The True Oppressors of Brown Women are White Men: A Case Study from Berlin, Germany (Post #10)

by Shamayel Shalizi


11 April 2021

by Shamayel Shalizi



Berlin Apartments Ain’t Shit

I posted about this casually in February on Instagram, but after the passing of France's newest laws against brown women, I thought I'd re-tell this story here. As you can see in the above screenshot, my great friend Parvin (who modelled Blingistan's third collection)  wrote about a peculiar incident that happened in her apartment building in Berlin. 

To summarise: a neighbour of Parvin's complained to another neighbour that Parvin had too many male visitors coming in and out of her apartment. Parvin, an Afghan woman who fled Kabul to Berlin in the 2015 migration of refugees, was flabbergasted. Not only did this neighbour, a white German man, take issue with who was coming over to Parvin's apartment, but he was also scared to air his grievances with Parvin directly, for fear that one of her male visitors may "cause damage to his car". Instead, he decided to stew about it/gossip to other neighbours. For context, Parvin has been living in this apartment building for over three years, and I too, have lived in this building with her. 

Do brown men oppress brown women or is that strictly the white man’s job? This is why intersectional feminism is the only feminism worth a damn. 

A white German man complaining that Parvin has too many male visitors? What in the absolute fuck? And then proceeds to gossip to others, for fear that her "visitors" may retaliate and break his car?! Huh?! 

So what if Parvin has many male visitors? Can't a social woman who pays rent invite her friends over to her house? Since the emphasis of Herr Oppressor was the male visitors, we have some insinuation of morality here as well...Parvin is a single mother, and can do as she pleases- isn't this the very reason why Germany voted to open their borders to Afghan refugees in 2015? Isn't this the liberation of Afghan women the Western world has been screaming about since 9/11?

This isn't the first time Parvin has had issues with her German neighbours. She is constantly policed in other ways whether it has to do with sound coming from her apartment in the middle of the afternoon, or her receiving a package in the mail. I noticed something instantly when I was living with her at this apartment. We would get constant looks when we were moving in and out of the building because we are two non-German women who were always in and out, busy, empowered, looking beautiful and stylish, and actually smile and enjoy life! We say hallo to these salty, hostile neighbours in the hallways and they run into their apartments locking the door out of fear what?! we will eat them!? Or turn them brown!? What is going through these people's heads?! How did the entire world get brainwashed into thinking that white men (and white women!) have the answers to feminism, liberation and life in general is beyond me.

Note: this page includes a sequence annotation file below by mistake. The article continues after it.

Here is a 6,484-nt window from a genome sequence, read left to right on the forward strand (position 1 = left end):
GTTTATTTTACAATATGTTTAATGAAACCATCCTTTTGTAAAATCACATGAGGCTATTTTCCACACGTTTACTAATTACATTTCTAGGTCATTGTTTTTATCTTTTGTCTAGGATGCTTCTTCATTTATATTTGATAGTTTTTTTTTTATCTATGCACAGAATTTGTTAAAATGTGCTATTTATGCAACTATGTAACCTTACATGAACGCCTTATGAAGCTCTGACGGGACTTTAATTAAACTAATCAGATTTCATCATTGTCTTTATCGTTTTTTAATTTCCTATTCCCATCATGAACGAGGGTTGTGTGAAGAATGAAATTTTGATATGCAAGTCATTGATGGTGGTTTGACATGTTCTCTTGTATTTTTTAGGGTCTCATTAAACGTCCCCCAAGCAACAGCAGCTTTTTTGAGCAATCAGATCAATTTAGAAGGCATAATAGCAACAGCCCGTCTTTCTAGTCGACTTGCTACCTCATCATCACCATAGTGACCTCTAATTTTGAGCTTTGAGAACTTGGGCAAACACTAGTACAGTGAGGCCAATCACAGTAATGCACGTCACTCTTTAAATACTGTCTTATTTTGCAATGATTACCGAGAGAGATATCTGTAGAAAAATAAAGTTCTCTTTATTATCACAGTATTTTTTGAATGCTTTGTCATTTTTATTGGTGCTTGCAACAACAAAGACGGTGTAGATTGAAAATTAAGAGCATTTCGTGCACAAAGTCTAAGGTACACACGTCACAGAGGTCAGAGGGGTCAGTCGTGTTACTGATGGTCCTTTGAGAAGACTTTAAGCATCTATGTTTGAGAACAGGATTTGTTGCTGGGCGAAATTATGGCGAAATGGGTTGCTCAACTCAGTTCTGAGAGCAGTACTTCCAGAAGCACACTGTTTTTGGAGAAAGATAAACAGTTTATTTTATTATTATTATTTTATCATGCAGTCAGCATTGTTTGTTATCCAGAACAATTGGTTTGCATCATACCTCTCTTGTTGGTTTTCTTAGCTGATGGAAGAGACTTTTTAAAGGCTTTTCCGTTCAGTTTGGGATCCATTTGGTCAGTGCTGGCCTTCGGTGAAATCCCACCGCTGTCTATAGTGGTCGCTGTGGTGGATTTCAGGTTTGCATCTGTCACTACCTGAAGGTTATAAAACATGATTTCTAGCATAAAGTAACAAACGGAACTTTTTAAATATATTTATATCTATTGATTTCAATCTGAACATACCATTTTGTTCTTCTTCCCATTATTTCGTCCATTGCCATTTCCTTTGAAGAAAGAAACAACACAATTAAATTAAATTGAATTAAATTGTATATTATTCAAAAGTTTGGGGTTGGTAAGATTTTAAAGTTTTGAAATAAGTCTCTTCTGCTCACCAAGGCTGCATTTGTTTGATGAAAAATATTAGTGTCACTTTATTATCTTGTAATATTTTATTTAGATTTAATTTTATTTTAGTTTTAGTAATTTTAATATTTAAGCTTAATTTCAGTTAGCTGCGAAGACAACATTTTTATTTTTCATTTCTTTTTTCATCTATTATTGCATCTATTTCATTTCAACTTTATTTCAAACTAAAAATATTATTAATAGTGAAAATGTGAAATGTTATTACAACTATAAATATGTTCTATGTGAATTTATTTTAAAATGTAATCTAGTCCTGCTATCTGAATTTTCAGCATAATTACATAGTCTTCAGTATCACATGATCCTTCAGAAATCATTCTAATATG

Intersectional Feminism: The Only Type of Feminism 

I did not learn how to be strong, critically think, empathise and just simply be myself through "feminism" in the West. And I know for Parvin, it's the exact same thing. White "feminism" is just white hetero-patriarchy and supremacy wrapped in a mini-skirt. It simply cannot align with a BIPOC/BAME heritage, global south lived experience and brown skin. 

Parvin and I grew up in the same house in Kabul, Karte- Se, yadesh bakhair*. There are things she and other Afghan women in my life taught me that are holistic, grounding, purer ways to approach the liberation of all women (all people!) that the Sex and the City-watching masses of white women cannot even comprehend, let alone fight for, so that their men wouldn't act like this twat, 24 hours a day.

Though the liberation of Afghan women (and other non-white women) looks very different than what the West portrays it as/bases their invasion on, there are still many problems in the country- more than ever before. What else would happen after 50 years of war and foreign involvement? Patriarchy is global, no doubt about that, but incorporating the voices of BIPOC/BAME women is the only way to liberation. How do we make you listen!?

"Come to Germany to be "free", but we will oppress you and prevent you from being "free"'. It's just such a perfect metaphor. To me, Herr Oppressor sounds more fitting of the adjectives given to our people: "backwards", "barbaric" and "close-minded". And this man is from the same stock of people who run around the world invading countries, dropping bombs, and stealing resources, in the name of "progression". We come and live in these people's countries for safety only to find the most miserable people - happy and secure people do not act like this. 

This is about the policing and hyper-sexualisation of Afghan women in the West by White men (and women). Our bodies were used to justify the post 9/11 invasion. Remember Laura Bush and the burqa? Our "unliberated" Afghan bodies have then been re-used to measure the war efforts (see Bibi Aisha, and Malala Yousufzai). In reality, we do not need the West's bullshit "feminism" which makes your women, who are soldiers in Afghanistan, have a higher chance of being domestically abused by your men than dying fighting in the occupation of Afghanistan. Whose men are the oppressors? Whose women are unliberated?